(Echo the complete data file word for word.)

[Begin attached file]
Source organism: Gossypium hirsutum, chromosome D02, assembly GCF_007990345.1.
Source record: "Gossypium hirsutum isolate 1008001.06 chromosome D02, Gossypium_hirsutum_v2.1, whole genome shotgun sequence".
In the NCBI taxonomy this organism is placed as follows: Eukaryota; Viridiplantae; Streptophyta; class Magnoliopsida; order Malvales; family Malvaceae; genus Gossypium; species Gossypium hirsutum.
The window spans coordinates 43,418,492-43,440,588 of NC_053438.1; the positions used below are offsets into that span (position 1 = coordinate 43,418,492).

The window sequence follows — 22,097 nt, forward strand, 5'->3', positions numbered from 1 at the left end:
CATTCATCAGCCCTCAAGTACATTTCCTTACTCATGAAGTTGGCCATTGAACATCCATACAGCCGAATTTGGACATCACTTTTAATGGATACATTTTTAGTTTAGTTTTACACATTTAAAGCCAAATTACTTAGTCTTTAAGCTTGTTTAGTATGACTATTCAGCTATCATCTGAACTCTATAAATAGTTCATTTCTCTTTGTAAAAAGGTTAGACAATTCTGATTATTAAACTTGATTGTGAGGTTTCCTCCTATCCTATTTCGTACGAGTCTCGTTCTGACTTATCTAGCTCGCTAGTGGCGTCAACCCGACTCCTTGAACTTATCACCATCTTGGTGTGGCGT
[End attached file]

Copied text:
Source organism: Gossypium hirsutum, chromosome D02, assembly GCF_007990345.1.
Source record: "Gossypium hirsutum isolate 1008001.06 chromosome D02, Gossypium_hirsutum_v2.1, whole genome shotgun sequence".
In the NCBI taxonomy this organism is placed as follows: Eukaryota; Viridiplantae; Streptophyta; class Magnoliopsida; order Malvales; family Malvaceae; genus Gossypium; species Gossypium hirsutum.
The window spans coordinates 43,418,492-43,440,588 of NC_053438.1; the positions used below are offsets into that span (position 1 = coordinate 43,418,492).

The window sequence follows — 22,097 nt, forward strand, 5'->3', positions numbered from 1 at the left end:
CATTCATCAGCCCTCAAGTACATTTCCTTACTCATGAAGTTGGCCATTGAACATCCATACAGCCGAATTTGGACATCACTTTTAATGGATACATTTTTAGTTTAGTTTTACACATTTAAAGCCAAATTACTTAGTCTTTAAGCTTGTTTAGTATGACTATTCAGCTATCATCTGAACTCTATAAATAGTTCATTTCTCTTTGTAAAAAGGTTAGACAATTCTGATTATTAAACTTGATTGTGAGGTTTCCTCCTATCCTATTTCGTACGAGTCTCGTTCTGACTTATCTAGCTCGCTAGTGGCGTCAACCCGACTCCTTGAACTTATCACCATCTTGGTGTGGCGT